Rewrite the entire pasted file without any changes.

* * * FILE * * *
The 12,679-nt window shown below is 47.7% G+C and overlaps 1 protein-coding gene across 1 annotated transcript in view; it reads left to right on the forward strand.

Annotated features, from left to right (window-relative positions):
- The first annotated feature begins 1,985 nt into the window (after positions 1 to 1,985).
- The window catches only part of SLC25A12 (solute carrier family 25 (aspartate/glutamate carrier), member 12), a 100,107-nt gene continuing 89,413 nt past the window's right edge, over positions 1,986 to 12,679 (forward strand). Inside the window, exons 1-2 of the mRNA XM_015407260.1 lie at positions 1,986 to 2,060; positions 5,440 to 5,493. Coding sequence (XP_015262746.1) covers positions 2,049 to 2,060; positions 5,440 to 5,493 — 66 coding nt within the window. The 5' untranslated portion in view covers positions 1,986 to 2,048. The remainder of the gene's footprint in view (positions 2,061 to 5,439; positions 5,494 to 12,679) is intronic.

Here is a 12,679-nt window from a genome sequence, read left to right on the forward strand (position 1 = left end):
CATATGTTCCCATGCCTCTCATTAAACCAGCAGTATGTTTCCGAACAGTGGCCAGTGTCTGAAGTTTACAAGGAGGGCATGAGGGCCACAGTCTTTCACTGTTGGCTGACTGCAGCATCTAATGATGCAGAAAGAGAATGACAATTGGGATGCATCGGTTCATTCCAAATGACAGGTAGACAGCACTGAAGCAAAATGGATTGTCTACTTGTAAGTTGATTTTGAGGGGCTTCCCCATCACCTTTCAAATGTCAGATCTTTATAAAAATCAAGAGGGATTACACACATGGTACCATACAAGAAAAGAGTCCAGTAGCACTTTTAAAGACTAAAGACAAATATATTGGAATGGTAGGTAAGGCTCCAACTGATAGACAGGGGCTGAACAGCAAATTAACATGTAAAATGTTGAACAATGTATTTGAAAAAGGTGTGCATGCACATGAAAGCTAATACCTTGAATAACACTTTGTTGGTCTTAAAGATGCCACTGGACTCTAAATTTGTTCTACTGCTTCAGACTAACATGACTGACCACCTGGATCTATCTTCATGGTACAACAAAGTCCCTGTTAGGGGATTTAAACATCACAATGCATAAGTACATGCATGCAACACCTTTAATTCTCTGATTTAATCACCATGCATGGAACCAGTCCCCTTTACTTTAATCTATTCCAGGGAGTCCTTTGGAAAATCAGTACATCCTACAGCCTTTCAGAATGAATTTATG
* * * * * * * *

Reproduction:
The 12,679-nt window shown below is 47.7% G+C and overlaps 1 protein-coding gene across 1 annotated transcript in view; it reads left to right on the forward strand.

Annotated features, from left to right (window-relative positions):
- The first annotated feature begins 1,985 nt into the window (after positions 1 to 1,985).
- The window catches only part of SLC25A12 (solute carrier family 25 (aspartate/glutamate carrier), member 12), a 100,107-nt gene continuing 89,413 nt past the window's right edge, over positions 1,986 to 12,679 (forward strand). Inside the window, exons 1-2 of the mRNA XM_015407260.1 lie at positions 1,986 to 2,060; positions 5,440 to 5,493. Coding sequence (XP_015262746.1) covers positions 2,049 to 2,060; positions 5,440 to 5,493 — 66 coding nt within the window. The 5' untranslated portion in view covers positions 1,986 to 2,048. The remainder of the gene's footprint in view (positions 2,061 to 5,439; positions 5,494 to 12,679) is intronic.

Here is a 12,679-nt window from a genome sequence, read left to right on the forward strand (position 1 = left end):
CATATGTTCCCATGCCTCTCATTAAACCAGCAGTATGTTTCCGAACAGTGGCCAGTGTCTGAAGTTTACAAGGAGGGCATGAGGGCCACAGTCTTTCACTGTTGGCTGACTGCAGCATCTAATGATGCAGAAAGAGAATGACAATTGGGATGCATCGGTTCATTCCAAATGACAGGTAGACAGCACTGAAGCAAAATGGATTGTCTACTTGTAAGTTGATTTTGAGGGGCTTCCCCATCACCTTTCAAATGTCAGATCTTTATAAAAATCAAGAGGGATTACACACATGGTACCATACAAGAAAAGAGTCCAGTAGCACTTTTAAAGACTAAAGACAAATATATTGGAATGGTAGGTAAGGCTCCAACTGATAGACAGGGGCTGAACAGCAAATTAACATGTAAAATGTTGAACAATGTATTTGAAAAAGGTGTGCATGCACATGAAAGCTAATACCTTGAATAACACTTTGTTGGTCTTAAAGATGCCACTGGACTCTAAATTTGTTCTACTGCTTCAGACTAACATGACTGACCACCTGGATCTATCTTCATGGTACAACAAAGTCCCTGTTAGGGGATTTAAACATCACAATGCATAAGTACATGCATGCAACACCTTTAATTCTCTGATTTAATCACCATGCATGGAACCAGTCCCCTTTACTTTAATCTATTCCAGGGAGTCCTTTGGAAAATCAGTACATCCTACAGCCTTTCAGAATGAATTTATG